On numerous spiritual sites, the ancients have left their mark, and visitors from the country and beyond continue to be led to these beautiful and inspiring locations.
Leshan- The Giant Buddha
Leshan’s Giant Buddha in Sichuan Province is a Tang Dynasty architectural wonder. Carved from a cliff face, this is the world’s highest stone Buddha statue, and maybe the highest pre-modern statue in the world. The Giant Buddha overlooks three rivers ‘ confluence and faces the holy Mount Emei. The construction history is a fascinating one.
In 713, a Chinese monk named Haitong had the idea of building the Giant Buddha in hopes of calming the tumultuous waters that made the ships ‘ passage tough at the time. After some hiccups with government funding, construction was finally completed in the year 803 as tourists can visit the site today with calmer waters and engine-powered ferries.
Longmen Caves- Henan
Make your way to Luoyang, Henan, for the Longmen Caves, for another spiritual place that is a testament to classical art and skill. The region extends one kilometer along the Yi River and houses to some 1,350 caves and 40 pagodas. Like Leshan’s Buddha, these statues are sculptured from the cliffs, adding to the meaning of creating art with nature a whole new dimension. The design you see here is a reflection of art not only from the Tang dynasty, but over half a millennium of art in China as carving work lasted from the 5th century A.D. for 500 years.
Not only do the caves feature religious artifacts, but they also have fascinating inscriptions such as those contained in the Medical Prescription Cave, which includes prescriptions for a wide range of illnesses. The platform has English descriptions that are always a relief to those who prefer to travel independently without a guide. Make sure to wear comfortable clothes and shoes, as if you were going to explore thoroughly, you would walk up and down several stairs.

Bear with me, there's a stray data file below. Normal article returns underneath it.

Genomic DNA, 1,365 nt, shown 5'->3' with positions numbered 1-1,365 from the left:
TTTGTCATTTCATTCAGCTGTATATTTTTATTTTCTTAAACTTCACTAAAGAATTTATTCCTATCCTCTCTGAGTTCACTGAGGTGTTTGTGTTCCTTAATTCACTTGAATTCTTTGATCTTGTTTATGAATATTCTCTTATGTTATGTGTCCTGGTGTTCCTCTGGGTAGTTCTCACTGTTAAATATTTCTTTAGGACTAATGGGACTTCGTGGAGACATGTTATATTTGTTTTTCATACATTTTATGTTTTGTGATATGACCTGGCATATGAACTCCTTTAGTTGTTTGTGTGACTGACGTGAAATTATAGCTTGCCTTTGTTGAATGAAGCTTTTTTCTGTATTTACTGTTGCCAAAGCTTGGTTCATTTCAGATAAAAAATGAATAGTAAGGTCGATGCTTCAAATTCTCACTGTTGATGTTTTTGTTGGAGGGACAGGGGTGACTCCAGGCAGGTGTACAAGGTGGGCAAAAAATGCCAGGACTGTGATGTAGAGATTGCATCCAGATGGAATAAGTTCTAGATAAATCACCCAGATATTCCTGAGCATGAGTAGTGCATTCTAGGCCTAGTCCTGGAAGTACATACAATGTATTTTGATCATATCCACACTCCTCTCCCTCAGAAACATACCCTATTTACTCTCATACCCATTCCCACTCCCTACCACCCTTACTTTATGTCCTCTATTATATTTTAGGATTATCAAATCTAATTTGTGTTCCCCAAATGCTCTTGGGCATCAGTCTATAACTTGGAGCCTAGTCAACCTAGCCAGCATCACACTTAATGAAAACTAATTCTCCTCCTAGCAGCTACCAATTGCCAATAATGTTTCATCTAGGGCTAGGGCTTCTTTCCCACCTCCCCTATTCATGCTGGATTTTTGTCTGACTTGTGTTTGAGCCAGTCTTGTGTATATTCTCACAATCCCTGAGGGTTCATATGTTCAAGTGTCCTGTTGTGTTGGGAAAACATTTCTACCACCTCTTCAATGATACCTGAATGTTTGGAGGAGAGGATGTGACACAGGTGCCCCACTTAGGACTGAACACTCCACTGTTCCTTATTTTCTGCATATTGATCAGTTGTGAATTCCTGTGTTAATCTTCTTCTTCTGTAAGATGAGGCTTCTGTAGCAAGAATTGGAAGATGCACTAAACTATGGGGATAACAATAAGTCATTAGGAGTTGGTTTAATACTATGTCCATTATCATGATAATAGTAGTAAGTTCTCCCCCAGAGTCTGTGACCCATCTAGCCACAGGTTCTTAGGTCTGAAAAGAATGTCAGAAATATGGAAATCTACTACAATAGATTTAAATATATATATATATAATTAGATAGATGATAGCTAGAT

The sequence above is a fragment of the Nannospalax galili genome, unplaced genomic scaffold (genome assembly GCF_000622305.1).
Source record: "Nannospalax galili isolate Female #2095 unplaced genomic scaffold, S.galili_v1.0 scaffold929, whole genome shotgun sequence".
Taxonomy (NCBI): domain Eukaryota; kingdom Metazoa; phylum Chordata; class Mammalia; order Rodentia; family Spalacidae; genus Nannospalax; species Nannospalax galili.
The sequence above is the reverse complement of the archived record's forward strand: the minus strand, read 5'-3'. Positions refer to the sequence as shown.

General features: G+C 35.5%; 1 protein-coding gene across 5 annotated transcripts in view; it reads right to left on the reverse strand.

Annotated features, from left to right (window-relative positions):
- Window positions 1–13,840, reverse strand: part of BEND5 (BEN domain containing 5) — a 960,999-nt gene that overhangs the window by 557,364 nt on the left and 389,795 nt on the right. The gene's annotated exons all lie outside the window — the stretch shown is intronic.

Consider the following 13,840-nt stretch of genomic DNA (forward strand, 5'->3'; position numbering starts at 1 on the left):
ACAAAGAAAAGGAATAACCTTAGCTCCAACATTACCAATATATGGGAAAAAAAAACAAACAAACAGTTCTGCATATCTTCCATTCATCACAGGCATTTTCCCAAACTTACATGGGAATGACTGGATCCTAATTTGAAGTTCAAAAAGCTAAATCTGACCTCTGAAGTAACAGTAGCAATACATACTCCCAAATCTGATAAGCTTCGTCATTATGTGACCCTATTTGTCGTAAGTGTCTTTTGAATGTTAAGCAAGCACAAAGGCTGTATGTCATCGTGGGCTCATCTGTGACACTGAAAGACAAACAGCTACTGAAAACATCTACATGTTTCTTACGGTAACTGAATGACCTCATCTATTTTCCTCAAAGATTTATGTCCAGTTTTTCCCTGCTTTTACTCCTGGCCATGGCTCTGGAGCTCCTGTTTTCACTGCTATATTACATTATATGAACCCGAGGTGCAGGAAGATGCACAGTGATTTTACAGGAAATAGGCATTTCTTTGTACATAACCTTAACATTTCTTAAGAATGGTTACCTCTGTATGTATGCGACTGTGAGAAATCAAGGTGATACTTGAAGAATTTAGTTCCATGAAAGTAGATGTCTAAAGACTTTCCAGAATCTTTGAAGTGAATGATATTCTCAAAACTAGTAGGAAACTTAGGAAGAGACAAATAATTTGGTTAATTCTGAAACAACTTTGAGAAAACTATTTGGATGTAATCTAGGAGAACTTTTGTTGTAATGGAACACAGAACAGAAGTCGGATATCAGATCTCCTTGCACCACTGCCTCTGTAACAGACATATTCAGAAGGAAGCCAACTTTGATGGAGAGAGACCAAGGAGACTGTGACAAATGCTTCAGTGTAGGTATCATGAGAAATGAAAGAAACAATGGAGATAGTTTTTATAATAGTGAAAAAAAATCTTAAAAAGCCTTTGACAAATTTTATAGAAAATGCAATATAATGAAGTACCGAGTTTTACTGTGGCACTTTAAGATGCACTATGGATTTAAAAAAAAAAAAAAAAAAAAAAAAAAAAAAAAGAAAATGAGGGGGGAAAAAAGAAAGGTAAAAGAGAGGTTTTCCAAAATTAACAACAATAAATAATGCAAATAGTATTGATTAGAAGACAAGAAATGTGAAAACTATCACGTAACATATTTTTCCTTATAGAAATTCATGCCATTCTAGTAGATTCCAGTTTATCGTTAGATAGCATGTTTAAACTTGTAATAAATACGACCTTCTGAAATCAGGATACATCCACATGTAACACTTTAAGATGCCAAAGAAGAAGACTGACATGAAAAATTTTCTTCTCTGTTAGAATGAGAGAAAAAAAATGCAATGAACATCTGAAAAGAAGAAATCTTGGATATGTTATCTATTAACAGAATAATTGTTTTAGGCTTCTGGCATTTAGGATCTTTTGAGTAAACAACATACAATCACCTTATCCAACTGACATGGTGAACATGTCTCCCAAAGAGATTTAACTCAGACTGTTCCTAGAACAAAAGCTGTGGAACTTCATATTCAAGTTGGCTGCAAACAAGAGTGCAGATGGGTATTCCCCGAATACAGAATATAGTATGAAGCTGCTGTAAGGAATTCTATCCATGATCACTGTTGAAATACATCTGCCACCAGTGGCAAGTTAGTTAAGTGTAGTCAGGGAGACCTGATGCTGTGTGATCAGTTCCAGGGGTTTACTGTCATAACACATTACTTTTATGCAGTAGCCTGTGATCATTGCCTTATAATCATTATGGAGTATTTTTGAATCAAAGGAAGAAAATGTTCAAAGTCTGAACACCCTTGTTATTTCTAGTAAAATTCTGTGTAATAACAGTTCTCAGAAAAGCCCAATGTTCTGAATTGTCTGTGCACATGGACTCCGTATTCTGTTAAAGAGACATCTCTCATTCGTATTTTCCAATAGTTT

For Taoists, Mount Taishan is one of the five holiest or spiritual mountains. Located in the province of Shandong, Mount Taishan extends over three towns and its highest peak, the Jade Emperor Mountain, is more than 1,500 meters high. The mountain has great historical and cultural importance for the Chinese and has been worshiped for thousands of years by royalty and regular folks.
According to a legend, 72 emperors from different dynasties made pilgrimages to Mt. Tai to pray to heaven, earth, and ancestors. To be inspired by its majestic beauty, poets and scholars have visited the peak. The Temple of the Taishan God hosts a thousand-year-old Taoist masterpiece painting and trees. What is interesting about Mount Taishan is that man-made elements such as architecture, painting and sculpture are well blended into the mountain landscape, showing that man and nature are doing well in harmony with each other.
The Taoists, like the Buddhists, have their holy mountains. For Chinese Buddhists, Mount Jiuhua in the province of Anhui is one of the four spiritual mountains. Shrines and temples dedicated to Kshitigarbha, the Salvation Bodhisattva, are nestled in the mountains. A touch of delicate tranquility brings to this position the presence of lakes, caves and woods.
Historically, a Silla prince had been cultivating himself on Mount Jiuhua for more than seven decades, and Li Bai, one of China’s greatest poets, had himself visited the mountain. Be ready for a long trip and climbing, but if you get a glimpse of the surrounding scenery, it would all be worth it.
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